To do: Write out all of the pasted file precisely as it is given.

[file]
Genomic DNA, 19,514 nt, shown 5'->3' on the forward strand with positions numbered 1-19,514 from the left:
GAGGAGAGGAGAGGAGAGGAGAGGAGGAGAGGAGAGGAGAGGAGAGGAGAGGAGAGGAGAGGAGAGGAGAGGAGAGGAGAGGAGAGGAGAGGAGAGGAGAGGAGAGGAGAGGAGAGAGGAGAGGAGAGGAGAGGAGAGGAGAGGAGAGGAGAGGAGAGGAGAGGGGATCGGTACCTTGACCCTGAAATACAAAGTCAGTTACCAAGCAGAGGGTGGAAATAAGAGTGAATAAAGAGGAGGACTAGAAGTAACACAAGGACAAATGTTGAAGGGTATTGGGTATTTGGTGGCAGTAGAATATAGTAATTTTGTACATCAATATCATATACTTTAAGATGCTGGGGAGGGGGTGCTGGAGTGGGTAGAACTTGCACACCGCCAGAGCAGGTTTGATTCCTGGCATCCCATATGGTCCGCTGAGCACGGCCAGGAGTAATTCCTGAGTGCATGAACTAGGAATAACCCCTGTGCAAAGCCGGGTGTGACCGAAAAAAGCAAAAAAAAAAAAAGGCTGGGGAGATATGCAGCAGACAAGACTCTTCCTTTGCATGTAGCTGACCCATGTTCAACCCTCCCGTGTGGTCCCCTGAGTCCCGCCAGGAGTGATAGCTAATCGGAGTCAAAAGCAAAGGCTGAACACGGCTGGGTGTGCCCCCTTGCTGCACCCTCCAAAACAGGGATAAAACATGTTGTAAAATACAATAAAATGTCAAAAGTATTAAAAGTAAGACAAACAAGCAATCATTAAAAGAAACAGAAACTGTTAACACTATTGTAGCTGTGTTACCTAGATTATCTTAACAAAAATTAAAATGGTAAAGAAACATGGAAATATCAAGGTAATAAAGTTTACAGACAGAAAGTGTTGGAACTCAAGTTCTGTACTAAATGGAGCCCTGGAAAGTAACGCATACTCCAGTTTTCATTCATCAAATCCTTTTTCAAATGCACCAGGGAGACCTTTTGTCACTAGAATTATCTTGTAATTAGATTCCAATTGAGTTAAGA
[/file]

Genomic DNA, 19,514 nt, shown 5'->3' on the forward strand with positions numbered 1-19,514 from the left:
GAGGAGAGGAGAGGAGAGGAGAGGAGGAGAGGAGAGGAGAGGAGAGGAGAGGAGAGGAGAGGAGAGGAGAGGAGAGGAGAGGAGAGGAGAGGAGAGGAGAGGAGAGGAGAGGAGAGAGGAGAGGAGAGGAGAGGAGAGGAGAGGAGAGGAGAGGAGAGGAGAGGGGATCGGTACCTTGACCCTGAAATACAAAGTCAGTTACCAAGCAGAGGGTGGAAATAAGAGTGAATAAAGAGGAGGACTAGAAGTAACACAAGGACAAATGTTGAAGGGTATTGGGTATTTGGTGGCAGTAGAATATAGTAATTTTGTACATCAATATCATATACTTTAAGATGCTGGGGAGGGGGTGCTGGAGTGGGTAGAACTTGCACACCGCCAGAGCAGGTTTGATTCCTGGCATCCCATATGGTCCGCTGAGCACGGCCAGGAGTAATTCCTGAGTGCATGAACTAGGAATAACCCCTGTGCAAAGCCGGGTGTGACCGAAAAAAGCAAAAAAAAAAAAAGGCTGGGGAGATATGCAGCAGACAAGACTCTTCCTTTGCATGTAGCTGACCCATGTTCAACCCTCCCGTGTGGTCCCCTGAGTCCCGCCAGGAGTGATAGCTAATCGGAGTCAAAAGCAAAGGCTGAACACGGCTGGGTGTGCCCCCTTGCTGCACCCTCCAAAACAGGGATAAAACATGTTGTAAAATACAATAAAATGTCAAAAGTATTAAAAGTAAGACAAACAAGCAATCATTAAAAGAAACAGAAACTGTTAACACTATTGTAGCTGTGTTACCTAGATTATCTTAACAAAAATTAAAATGGTAAAGAAACATGGAAATATCAAGGTAATAAAGTTTACAGACAGAAAGTGTTGGAACTCAAGTTCTGTACTAAATGGAGCCCTGGAAAGTAACGCATACTCCAGTTTTCATTCATCAAATCCTTTTTCAAATGCACCAGGGAGACCTTTTGTCACTAGAATTATCTTGTAATTAGATTCCAATTGAGTTAAGA